Begin by crafting a service description similar to this: I help (people, business owners, etc.) who have this problem (legal issues, leaky pipes, etc.) in this location (Dallas, Orange County, Utah, etc.). Show them how you serve their needs and their needs alone. The most important element of your business is your service description — not your signs, storefronts or office space. Add demographic questions to your business survey, and find out where your clients live, work, play, eat, what kind of car they drive, musical tastes — anything and everything to help you uncover patterns, which you’ll then use to laser-focus your marketing. Why do you get up each morning to help your clients? The answer to “why” helps your clients connect to you emotionally, which is on a much deeper level than price. Get the advantage and answer why!

What should you spend?
Marketing budgets are easier to express as a percentage of sales, but take the extra time and figure exactly what you should spend to acquire a new client. Three to five percent of gross annual sales is a rough starting point. Let’s say you have a law firm in Texas, and clients bringing in uncontested matters spend an average of $700 each time they see you. This client hires you twice a year for about five years. Simply put, the lifetime value of this client is $7000. If you only take 5% of this amount and apply it to your marketing efforts, you’d need to invest $350 to attract one new client. Then multiply this number times the number of clients you want to attract to create your budget.

Plan for success by drafting and documenting this simple, yet powerful, marketing plan. Writing it down forces you to think about your business and serves as a constant reminder. Refer to your plan often, and make minor course adjustments along the way. With plan in hand, set a timeline and begin implementing. As the saying goes, “most people don’t plan to fail, they fail to plan.”

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Every business owner knows testimonials are a powerful form of social proof. Frankly, every single one of us who shop online rely on social proof. hen was the last time you bought something on Amazon, or anywhere else, without reading what others had to say about the item? Unless you have no concerns about getting value for your dollars, you instinctively rely on social proof.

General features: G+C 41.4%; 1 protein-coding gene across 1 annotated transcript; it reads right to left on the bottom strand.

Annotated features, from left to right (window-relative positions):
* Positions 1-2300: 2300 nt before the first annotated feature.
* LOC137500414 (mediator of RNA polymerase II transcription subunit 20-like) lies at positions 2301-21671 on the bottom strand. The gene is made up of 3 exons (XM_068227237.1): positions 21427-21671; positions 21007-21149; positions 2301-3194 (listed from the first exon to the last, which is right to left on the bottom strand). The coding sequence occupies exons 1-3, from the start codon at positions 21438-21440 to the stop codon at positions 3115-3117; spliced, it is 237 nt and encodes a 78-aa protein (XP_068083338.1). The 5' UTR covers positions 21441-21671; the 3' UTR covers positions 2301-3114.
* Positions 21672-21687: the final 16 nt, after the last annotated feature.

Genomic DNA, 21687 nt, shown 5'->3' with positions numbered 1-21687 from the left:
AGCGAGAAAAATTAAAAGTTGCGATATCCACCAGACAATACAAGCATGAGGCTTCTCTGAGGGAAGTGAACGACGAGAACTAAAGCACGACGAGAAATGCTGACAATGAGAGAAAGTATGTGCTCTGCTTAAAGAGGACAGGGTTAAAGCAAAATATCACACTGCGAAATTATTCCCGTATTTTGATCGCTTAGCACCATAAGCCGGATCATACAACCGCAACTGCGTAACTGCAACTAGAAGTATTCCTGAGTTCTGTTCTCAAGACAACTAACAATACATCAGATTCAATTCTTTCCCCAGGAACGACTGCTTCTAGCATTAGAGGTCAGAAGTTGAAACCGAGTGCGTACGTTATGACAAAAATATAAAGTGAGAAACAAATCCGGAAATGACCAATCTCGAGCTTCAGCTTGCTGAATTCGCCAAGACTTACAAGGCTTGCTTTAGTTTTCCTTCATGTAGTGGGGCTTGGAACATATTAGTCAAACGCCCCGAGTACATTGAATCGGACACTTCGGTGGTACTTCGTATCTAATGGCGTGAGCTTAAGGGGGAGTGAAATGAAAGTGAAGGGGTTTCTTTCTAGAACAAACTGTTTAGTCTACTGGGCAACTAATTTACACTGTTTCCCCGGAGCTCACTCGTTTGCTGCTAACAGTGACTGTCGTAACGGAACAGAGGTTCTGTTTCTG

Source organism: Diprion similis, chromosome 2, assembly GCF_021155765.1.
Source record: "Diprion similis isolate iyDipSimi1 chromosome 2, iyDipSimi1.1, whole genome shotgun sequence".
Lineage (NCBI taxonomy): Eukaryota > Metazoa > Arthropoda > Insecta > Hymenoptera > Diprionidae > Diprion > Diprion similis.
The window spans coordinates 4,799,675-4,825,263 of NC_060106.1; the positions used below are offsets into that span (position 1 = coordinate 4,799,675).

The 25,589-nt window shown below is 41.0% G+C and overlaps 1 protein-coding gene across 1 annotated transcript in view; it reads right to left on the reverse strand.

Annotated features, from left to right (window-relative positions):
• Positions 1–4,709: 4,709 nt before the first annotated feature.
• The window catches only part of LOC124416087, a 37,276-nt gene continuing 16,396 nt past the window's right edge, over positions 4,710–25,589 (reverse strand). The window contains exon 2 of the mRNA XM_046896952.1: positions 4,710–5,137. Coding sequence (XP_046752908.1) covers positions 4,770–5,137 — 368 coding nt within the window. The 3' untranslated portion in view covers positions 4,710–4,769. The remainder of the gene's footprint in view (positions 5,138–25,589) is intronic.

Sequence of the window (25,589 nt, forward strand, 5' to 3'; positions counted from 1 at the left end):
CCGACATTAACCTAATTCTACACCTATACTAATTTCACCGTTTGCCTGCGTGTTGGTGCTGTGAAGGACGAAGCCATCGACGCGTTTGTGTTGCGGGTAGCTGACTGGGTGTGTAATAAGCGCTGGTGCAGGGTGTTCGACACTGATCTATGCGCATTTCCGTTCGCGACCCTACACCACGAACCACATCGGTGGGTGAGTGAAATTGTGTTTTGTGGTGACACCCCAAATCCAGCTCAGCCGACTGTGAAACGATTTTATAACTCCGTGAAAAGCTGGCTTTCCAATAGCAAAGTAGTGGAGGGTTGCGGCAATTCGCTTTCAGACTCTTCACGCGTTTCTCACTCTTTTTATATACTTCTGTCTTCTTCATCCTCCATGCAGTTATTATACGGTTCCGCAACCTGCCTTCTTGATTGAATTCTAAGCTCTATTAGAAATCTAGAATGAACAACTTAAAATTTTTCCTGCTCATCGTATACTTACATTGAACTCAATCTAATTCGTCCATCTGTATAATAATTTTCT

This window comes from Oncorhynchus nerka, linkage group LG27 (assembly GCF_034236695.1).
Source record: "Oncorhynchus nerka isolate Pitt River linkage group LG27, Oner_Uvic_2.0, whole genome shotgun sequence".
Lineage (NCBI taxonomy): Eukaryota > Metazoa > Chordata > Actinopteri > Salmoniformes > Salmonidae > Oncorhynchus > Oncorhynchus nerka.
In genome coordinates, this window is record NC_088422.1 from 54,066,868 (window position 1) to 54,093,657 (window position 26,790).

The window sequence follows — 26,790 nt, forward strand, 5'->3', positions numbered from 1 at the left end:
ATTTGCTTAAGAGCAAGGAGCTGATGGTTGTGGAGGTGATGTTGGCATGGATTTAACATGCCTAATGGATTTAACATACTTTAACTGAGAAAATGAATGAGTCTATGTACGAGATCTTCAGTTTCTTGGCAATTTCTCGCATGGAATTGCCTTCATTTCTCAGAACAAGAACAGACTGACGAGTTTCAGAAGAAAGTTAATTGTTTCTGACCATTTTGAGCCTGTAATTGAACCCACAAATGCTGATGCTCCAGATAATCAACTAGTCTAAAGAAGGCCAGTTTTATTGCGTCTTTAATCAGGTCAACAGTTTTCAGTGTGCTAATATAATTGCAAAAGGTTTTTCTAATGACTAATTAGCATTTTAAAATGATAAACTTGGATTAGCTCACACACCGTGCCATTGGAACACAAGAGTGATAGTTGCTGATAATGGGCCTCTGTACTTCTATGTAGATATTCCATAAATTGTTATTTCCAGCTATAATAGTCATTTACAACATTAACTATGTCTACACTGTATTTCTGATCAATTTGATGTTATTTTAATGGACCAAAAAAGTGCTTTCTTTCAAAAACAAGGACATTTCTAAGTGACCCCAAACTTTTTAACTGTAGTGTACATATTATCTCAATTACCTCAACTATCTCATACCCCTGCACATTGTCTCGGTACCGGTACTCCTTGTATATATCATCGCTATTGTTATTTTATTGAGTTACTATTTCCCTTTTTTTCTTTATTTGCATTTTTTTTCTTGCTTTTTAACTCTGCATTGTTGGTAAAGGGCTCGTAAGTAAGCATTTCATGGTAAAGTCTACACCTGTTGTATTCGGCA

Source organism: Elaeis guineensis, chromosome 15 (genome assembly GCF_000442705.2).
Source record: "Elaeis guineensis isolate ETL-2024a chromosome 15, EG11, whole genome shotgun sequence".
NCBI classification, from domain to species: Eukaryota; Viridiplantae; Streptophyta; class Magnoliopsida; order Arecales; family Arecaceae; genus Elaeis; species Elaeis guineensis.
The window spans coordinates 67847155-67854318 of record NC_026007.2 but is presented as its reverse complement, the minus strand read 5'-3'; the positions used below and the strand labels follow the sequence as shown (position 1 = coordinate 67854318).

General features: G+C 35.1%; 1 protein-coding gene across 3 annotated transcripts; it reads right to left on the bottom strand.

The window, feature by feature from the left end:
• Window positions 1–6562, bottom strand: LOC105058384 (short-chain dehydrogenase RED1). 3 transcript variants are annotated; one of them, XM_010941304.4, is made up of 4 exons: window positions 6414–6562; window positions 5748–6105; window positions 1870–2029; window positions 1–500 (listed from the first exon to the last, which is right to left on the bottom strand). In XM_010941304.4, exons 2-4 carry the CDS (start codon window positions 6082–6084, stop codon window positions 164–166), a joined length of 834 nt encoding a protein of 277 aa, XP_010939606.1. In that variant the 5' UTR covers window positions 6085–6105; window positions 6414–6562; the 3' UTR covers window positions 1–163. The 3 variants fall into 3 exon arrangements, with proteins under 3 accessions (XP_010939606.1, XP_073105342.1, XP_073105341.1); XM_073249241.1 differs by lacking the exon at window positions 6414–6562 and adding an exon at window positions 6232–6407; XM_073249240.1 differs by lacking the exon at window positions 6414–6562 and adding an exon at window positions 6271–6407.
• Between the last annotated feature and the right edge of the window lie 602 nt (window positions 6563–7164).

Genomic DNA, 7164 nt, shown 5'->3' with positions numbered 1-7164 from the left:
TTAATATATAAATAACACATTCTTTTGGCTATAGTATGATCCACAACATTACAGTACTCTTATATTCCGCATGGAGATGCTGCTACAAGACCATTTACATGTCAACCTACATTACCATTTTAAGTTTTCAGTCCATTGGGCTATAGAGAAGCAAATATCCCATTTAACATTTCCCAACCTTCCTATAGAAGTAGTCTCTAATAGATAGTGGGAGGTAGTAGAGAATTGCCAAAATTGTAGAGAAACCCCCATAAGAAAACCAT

But how do you get more testimonials for your service business? Instead of shackling your best clients to a desk, locking them in a room, giving them pen and paper, and coercing them to write (and write well!), try this strategy instead.

First, come up with a short list of questions your potential clients should ask of yours or similar services (make sure the questions emphasize benefits). For example:

  • Is your service exclusive my industry or company?
  • How often will you call or visit my team with updates?
  • What type of guarantee do I get?
  • What time commitments do I need to make?

And so on. Then, present this list along with a handful of current clients for your prospect to contact.

When your current clients are contacted for information — and let’s face it, it will be via email — they’ll be compelled to write back what looks like a well-written testimonial. The glicken (*) is when your current clients copy (‘cc’) you on this message. Voila! Instant testimonial.

This approach even helps your active clients further remember why they did business with you in the first place, and may spawn more referrals.

How would this strategy work for your business?


(*) Glicken – kind of like the cherry on top of an already frosted cake, a little extra sweetness (thanks Michael Masterson!).